- He had given them the book, in order that they read it: mijay ono tálewo okálev, dérža hejo ralavuk.
- I called you, so that you go with him: toja páwámev, džú ža ša zajen ročac.
- Although he comes, he won't bring it.: étérvan átja, hejo ét temajvuse.
- Will you be ready, before we come home?: sgoton tekersec, pjérža mázujás tekátjan?


The optative mood expresses a general meaning of wish, will, desire. It is used both in main and subordinate clauses.

In main clauses its most usual translation is the form would like to:

- I'd like to drink water: ákwo žiči
- You wouldn't like to work tomorrow: tefadžo ét tetwáčic
- He willingly would have gone with him: ša zajen rójiv

It is also used to make polite order, in form of question.

- Would you go home?: mázujás ročic?

It is used in subordinate clauses after verbs of will and desire like šáljor (to want), kwónuč (to wish, to desire) and of similar meaning like ravídor (to demand, to pretend)

- I want you to think: šálju ža valmic.
- They wish that you see everything: kwónuk ža báno sáljic.
- We demand you to explain yourself: ravíden ža sijo logedic.

Also the verb caduč (to ask) may be followed by the optative, if it expresses a desire.

- She asks you to come: (toja) cadže ža átjic.

Progressive and incohative forms

Lantian verbs do not have progressive/continuous forms. Instead of an -ing form as English, the present tense is used, often with adverbs of time.

- I'm eating: setu
- Now we're going to work: čuk twačás ročen

Expecially in past tenses continous forms are not distinguished from normal tenses. This can be understood by the meaning of the entire sentence.

- I worked all the day: bánon fádwo twačevu
- I was working all the day: bánon fádwo twačevu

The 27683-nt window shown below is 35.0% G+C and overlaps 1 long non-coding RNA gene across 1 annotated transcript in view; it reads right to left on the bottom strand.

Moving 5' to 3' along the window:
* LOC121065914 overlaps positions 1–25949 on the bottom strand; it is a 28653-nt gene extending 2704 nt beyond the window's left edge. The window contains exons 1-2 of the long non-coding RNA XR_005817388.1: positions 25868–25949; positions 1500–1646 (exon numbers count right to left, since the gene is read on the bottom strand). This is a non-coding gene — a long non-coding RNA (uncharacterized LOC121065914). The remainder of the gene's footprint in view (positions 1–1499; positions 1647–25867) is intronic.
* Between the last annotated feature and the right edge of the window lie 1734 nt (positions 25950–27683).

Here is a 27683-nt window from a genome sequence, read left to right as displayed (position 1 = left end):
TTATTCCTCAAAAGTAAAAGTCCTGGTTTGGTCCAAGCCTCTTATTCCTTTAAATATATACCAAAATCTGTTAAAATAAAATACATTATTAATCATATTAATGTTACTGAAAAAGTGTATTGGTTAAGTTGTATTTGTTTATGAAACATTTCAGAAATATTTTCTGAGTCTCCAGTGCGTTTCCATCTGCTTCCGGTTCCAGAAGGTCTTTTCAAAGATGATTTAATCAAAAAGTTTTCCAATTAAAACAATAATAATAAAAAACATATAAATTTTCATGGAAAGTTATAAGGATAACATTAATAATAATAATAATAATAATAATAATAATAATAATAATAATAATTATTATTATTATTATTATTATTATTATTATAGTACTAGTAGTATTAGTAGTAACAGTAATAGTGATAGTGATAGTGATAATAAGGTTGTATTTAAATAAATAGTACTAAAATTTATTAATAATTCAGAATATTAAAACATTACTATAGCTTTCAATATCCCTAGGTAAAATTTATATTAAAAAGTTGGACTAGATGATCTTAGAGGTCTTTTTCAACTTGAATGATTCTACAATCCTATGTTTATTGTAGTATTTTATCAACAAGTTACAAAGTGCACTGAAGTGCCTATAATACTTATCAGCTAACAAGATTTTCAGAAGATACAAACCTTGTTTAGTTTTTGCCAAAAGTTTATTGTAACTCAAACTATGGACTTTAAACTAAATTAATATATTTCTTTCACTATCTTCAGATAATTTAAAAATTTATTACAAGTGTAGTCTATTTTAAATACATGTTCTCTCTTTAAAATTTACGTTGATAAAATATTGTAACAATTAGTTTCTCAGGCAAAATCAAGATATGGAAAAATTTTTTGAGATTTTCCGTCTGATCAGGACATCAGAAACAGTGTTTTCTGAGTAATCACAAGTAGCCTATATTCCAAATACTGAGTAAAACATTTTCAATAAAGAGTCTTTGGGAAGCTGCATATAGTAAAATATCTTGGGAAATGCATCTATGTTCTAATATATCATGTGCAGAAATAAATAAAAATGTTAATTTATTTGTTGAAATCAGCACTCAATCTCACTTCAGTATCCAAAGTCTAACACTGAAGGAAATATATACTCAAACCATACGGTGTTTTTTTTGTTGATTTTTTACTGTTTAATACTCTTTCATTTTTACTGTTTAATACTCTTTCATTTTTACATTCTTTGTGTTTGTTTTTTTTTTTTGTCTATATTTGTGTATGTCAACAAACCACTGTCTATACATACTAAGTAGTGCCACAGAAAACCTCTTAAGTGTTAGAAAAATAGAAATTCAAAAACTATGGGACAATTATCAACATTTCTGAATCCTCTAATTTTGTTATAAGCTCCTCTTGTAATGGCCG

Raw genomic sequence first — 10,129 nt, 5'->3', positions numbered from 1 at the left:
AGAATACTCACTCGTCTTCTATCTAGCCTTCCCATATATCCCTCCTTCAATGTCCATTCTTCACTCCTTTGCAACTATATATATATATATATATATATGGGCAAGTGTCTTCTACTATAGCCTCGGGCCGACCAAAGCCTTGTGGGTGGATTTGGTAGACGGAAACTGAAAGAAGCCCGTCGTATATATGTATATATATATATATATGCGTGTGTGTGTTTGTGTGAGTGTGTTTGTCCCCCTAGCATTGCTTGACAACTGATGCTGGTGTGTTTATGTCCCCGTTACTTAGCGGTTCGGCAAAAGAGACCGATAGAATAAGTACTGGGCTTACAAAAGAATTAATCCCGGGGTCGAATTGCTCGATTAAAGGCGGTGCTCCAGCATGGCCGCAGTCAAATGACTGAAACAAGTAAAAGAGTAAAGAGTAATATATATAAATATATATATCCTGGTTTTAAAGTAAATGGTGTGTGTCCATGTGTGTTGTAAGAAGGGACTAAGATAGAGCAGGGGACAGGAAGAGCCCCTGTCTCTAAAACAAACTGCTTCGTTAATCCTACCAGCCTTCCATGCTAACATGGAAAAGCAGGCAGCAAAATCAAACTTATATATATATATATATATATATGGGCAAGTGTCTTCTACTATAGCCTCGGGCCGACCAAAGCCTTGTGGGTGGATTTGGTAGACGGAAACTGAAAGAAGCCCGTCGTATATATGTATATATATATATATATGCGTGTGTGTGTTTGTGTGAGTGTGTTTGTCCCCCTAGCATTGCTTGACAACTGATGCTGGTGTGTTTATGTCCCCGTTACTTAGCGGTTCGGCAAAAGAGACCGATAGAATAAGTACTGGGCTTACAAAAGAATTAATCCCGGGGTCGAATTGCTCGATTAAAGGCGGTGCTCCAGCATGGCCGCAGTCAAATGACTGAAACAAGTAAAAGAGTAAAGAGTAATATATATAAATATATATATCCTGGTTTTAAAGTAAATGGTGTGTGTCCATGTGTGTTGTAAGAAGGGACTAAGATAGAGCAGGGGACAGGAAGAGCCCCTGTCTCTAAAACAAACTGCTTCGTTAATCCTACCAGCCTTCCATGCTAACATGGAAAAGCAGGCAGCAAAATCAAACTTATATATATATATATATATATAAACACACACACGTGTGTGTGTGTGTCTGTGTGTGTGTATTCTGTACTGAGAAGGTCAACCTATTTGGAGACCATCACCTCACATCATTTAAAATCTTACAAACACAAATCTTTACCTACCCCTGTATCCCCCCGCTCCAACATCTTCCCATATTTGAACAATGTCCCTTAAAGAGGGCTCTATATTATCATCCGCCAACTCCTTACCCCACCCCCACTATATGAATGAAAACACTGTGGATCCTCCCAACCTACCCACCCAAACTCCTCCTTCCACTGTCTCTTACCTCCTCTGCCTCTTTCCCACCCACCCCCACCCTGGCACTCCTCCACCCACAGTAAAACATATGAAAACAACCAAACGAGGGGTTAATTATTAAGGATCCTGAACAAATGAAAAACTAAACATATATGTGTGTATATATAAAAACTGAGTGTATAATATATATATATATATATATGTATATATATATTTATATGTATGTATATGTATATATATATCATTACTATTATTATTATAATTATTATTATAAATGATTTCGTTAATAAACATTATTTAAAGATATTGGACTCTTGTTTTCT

- While she was sleeping, the telephone rang: dum ždenev, ó telefon ermonuv

Present perfect continous forms are expressed in Lantian using the present forms:

- I've been studying Lantian for 5 months: ono lánco ód majt lučeroy čwesu (lit. I study Lantian from 5 months)

Completed extended actions are built differently:

- I've studied Lantian for 4 years: ono lánco pali yšyt čwesevu

Incohative constructions are built in a particular way:

- We are about to go: kanejot ern ža ročen (lit. We are on the moment that we go)

Constructions with the incohative verbs or similar are made with the present tense forms instead of the infinitive ones:

- He began to explain me everything - čalžev ža kija báno logeduv
- We'll keep on looking for someone - telogrusen ža máčéso tetyrcesen
- I stop reading and I come - čefátu ža ralu ši aču
- Why don't you finish to discuss? - taméske ét bárzuc ža namalžec?

Clause syntax

Consecutio temporum

Lánc verbs almost do not transmit any expression of aspect, i.e., they do not express an exact definitess of the action, expecially in indirect speech, as in English:

- He decided to go
- He has decided to go

To solve this problem Lánc uses a syntax construction, named in Latin consecutio temporum, or sequence of tenses. Differently from English, it is the tense of the verb in the secondary sentence that changes:

- Pyšev ža rójiv: He decided to go (He made his decision and already went away)